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No more Caerphilly cheese in Caerphilly, says Brussels

April 25th, 1995

The last producer of Caerphilly cheese in Caerphilly has been forced to close having been told that it was illegal to take delivery of unpasteurised milk in metal churns.

Western Mail, p1, 25 April 1995

Daily Telegraph, p5, 25 April 1995

Daily Mail, p5, 25 April 1995

Daily Star, p9, 25 April 1995

The Sun, pp6 & 9, 25 April 1995

Daily Mirror, p13, 25 April 1995

Today, p15, 25 April 1995

The transportation of milk is governed by two Directives (Council Directive 92/46/EEC and 94/71/EEC) regulating the transportation of heat-treated and pasteurised milk from the farm to the dairy or processing plant. They ensure that churns and tanks of more than four litres must be ‘hermetically sealed before and during transport by means of a watertight sealing device’.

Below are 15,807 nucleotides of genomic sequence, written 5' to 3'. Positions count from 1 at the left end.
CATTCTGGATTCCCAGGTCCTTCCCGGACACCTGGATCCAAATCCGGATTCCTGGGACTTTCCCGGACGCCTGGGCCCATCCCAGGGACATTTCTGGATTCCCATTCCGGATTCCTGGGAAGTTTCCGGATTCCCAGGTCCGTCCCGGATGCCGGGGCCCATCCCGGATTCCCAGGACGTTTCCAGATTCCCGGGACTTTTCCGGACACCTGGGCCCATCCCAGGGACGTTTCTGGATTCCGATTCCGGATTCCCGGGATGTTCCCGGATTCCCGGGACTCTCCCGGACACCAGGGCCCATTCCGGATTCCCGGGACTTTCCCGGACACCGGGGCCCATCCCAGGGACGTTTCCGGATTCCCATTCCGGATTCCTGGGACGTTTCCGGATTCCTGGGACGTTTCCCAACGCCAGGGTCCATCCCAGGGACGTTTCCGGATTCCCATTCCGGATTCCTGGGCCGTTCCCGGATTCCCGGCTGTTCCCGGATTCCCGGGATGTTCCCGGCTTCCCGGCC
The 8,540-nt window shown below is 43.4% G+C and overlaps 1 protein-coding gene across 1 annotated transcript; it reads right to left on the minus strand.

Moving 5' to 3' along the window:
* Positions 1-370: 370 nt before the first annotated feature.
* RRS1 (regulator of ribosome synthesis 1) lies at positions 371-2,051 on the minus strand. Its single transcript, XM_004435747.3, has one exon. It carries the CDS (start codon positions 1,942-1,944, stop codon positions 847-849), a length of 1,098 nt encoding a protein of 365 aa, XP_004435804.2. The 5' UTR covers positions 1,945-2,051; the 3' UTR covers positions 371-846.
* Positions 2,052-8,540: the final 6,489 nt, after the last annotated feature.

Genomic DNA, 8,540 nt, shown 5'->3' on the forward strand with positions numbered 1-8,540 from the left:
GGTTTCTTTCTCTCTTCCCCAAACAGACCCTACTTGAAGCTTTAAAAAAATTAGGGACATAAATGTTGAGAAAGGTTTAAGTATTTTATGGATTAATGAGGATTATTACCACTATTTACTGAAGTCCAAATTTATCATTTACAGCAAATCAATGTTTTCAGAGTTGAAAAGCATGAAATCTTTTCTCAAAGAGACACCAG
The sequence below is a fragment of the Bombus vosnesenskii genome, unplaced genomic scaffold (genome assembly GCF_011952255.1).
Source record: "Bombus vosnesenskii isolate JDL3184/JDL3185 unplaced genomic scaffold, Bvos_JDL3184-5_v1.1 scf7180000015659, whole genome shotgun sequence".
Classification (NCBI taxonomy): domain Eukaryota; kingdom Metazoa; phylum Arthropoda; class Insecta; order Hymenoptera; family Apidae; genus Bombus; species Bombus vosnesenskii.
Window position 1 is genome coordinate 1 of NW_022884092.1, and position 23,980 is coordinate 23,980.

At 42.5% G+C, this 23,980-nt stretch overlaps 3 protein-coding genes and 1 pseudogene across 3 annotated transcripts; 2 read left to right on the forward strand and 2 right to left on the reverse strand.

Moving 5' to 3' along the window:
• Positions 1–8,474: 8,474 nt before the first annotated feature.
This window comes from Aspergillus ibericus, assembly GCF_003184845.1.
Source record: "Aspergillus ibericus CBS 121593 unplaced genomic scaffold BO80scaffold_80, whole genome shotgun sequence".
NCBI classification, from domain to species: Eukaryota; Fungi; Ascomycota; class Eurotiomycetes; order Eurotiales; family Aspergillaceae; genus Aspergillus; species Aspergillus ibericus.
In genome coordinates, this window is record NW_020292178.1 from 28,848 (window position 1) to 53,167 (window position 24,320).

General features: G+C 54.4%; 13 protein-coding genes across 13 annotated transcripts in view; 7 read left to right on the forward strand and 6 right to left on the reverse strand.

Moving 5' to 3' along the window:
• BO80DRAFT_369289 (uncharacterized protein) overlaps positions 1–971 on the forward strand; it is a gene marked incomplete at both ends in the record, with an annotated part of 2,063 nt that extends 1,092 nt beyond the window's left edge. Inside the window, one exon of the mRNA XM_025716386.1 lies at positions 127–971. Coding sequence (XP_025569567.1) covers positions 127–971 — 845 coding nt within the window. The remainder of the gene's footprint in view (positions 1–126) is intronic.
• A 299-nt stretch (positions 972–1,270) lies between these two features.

However, these provisions only apply to heat-treated or pasteurised milk. Raw or unpasteurised milk, though covered by both Directives, may still be transported in open churns. Despite this, general practice is to transport raw milk in sealed containers.
The producer is therefore able to receive milk in open churns and does not have to lay the 75ft pipeline reported in the press under European law.

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Please note that all statements in all entries were correct on the date of publication given. However, older archived posts are not systematically updated in the light of later developments, for example changes to EU law.

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